1 lesson from the best pitches of the year

This week I unveiled the winners of the Smart PR Best Pitch of the Year competition.

One takeaway that stood out among the winning pitches was:

Getting personal with the journalist and being yourself translates into success.

Maybe working from home erodes previous boundaries. Maybe dressing more casual makes email convos more casual. We’ll never know the reason for sure, but we definitely saw many of this year’s best pitches veer more into the conversational and informal realm. To be sure, they stayed classy and professional, not flippant or crude.

For example, Beau McDermott was looking to get his brand’s e-bike reviewed on CNET. He identified the person most likely to do the review . . . read a bunch of his previous work . . . and then reached out about a piece that wasn’t even about e-bikes but that he had a personal connection with. Then transitioned to asking about sending a bike. The reviewer responded in detail about the personal connection, then started asking about the bike. The resulting positive review won Beau the Best Pitch of the Year in our Trade category.

Tamara Sykes is always making connections wherever she goes online. You can see from her Twitter convos that she’s genuine about helping other people first. And then, if she sees a potential match with a client of her digital PR firm, she naturally and unapologetically asks if she can make an introduction. She followed that pattern when she met a budding video producer on Twitter. By keeping in touch a few months later, she found that person had landed a job working for a daily YouTube show that was a perfect match for one of Tamara’s clients. After the successful segment, the producer DMed Tamara: “Thank you for being so professional and organized. It’s been a struggle collaborating with certain publicists, but the process for your client was seamless. You should give a class.” Tamara is the runner-up in our Nontraditional Media category.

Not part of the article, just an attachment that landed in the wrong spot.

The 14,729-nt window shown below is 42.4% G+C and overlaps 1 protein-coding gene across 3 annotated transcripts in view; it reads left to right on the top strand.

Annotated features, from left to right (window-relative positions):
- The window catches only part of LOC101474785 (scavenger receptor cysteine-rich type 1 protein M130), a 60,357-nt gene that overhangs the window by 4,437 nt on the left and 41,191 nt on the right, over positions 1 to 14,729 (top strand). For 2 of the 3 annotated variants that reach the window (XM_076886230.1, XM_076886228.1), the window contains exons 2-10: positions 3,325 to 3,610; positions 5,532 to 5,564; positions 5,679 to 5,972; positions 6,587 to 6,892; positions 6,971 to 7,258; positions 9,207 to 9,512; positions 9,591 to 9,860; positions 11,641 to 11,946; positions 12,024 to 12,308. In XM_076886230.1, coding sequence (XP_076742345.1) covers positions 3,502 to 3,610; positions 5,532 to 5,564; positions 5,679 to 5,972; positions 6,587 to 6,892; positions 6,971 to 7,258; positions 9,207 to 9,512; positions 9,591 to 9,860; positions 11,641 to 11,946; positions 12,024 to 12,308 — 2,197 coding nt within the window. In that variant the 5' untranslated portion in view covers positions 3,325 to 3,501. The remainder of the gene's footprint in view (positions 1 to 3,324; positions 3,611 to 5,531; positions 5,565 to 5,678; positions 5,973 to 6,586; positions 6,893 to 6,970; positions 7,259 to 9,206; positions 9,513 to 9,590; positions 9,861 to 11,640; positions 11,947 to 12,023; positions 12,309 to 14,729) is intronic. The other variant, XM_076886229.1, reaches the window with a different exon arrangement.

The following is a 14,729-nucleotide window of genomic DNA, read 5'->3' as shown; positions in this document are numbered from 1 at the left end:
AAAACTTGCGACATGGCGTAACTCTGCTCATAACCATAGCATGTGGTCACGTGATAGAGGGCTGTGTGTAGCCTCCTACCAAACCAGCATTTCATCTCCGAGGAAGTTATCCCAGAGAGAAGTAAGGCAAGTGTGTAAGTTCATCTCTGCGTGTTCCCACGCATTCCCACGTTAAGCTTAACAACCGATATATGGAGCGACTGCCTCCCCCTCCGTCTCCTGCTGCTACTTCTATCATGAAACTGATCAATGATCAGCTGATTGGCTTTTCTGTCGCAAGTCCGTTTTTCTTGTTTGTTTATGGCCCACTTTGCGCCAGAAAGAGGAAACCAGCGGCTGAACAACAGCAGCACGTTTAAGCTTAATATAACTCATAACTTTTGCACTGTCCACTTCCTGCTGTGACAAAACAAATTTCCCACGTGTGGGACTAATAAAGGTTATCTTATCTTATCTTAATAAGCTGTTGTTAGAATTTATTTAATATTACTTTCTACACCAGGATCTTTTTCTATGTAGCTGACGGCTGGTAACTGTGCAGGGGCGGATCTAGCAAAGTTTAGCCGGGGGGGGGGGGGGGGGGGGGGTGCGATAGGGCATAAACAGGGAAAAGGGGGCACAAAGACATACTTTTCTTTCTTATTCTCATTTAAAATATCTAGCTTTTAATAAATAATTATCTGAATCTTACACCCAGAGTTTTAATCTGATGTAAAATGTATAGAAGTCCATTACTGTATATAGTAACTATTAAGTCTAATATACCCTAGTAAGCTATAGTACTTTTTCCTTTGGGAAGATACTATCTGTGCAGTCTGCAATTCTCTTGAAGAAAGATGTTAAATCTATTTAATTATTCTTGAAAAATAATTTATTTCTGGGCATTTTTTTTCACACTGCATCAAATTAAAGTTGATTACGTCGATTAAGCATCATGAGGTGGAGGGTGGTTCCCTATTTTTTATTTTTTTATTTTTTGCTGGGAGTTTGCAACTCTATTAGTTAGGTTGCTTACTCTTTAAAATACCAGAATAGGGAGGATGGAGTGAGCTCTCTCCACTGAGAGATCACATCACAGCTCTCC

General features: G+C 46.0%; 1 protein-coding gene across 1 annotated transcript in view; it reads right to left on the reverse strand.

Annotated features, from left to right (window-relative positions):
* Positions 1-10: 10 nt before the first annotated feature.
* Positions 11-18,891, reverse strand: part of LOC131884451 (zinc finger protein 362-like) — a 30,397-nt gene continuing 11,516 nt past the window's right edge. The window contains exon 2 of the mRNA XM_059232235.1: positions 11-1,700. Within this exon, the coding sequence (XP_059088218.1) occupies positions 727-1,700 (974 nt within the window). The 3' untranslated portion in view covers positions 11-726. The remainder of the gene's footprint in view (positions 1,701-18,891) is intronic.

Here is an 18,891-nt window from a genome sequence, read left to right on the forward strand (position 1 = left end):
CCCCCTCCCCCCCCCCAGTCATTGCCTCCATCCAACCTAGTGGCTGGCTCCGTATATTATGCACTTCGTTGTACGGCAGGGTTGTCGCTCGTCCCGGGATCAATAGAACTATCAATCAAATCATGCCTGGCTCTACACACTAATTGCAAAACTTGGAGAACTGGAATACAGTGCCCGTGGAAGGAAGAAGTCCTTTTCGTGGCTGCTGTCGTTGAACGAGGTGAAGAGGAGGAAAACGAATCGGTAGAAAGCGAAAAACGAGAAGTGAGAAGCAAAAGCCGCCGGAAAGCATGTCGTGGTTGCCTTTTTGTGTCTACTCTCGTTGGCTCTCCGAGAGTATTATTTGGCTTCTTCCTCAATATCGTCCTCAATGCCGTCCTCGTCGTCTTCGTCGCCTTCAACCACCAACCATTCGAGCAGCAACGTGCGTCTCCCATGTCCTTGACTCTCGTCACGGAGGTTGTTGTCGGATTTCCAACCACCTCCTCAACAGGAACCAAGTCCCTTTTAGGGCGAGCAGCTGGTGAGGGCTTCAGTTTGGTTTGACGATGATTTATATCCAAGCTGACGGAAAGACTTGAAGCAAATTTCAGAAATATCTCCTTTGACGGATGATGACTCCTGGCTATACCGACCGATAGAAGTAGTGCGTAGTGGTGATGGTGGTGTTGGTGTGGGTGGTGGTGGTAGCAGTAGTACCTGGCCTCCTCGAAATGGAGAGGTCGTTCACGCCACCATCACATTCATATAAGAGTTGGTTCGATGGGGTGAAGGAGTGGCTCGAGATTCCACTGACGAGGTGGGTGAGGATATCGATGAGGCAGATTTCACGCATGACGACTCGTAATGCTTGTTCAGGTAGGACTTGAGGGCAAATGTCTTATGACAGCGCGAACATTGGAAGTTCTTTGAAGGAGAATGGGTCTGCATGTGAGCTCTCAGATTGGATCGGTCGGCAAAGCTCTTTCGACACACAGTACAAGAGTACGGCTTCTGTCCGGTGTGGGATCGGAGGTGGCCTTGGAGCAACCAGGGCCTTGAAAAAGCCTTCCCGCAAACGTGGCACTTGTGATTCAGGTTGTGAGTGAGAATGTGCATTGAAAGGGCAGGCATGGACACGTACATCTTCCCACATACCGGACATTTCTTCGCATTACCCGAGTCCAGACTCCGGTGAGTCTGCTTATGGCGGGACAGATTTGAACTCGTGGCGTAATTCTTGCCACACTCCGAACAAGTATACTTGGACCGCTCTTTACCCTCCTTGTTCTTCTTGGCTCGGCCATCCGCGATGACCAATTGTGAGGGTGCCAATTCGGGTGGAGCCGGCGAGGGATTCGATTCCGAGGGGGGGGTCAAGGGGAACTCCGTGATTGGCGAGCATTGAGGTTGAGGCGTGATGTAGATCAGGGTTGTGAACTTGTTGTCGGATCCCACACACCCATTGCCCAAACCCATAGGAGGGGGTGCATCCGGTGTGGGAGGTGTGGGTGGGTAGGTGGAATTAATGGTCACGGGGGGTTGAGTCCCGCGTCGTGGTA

Natalie Bennon was swinging for the fences but striking out. She finally had a story she thought was worthy of the New York Times, but wasn’t getting any responses. She saw on Twitter that a relevant NYT writer offered a way to get in touch via a messaging app, so she took her shot. Their resulting exchange on the app was more like a conversational text thread than the sometimes overly formal email pitches we send top-tier journalists. After Natalie shared all the homework she’d done and assets she’d prepared, the story ended up running . . . on the FRONT PAGE. She won our Best Pitch Overall honor.

I showed screenshots of these pitches (and their preceding messaging threads) earlier this week on our Inner Circle training webinar. Along with other winners that landed CBS News, Fast Company, People, LA Times, another NYT hit, podcasts you’ve never heard of, and top local outlets in their markets.

That training session is for members only, but you can access the recording if you decide to join the next time we open enrollment.

Check out free bonus training and learn more about the IC in the meantime by registering for our Wait List.

And look for ways to lean into your natural personality and make a human connection with your pitches in 2022.

This article was originally published on December 8, 2021

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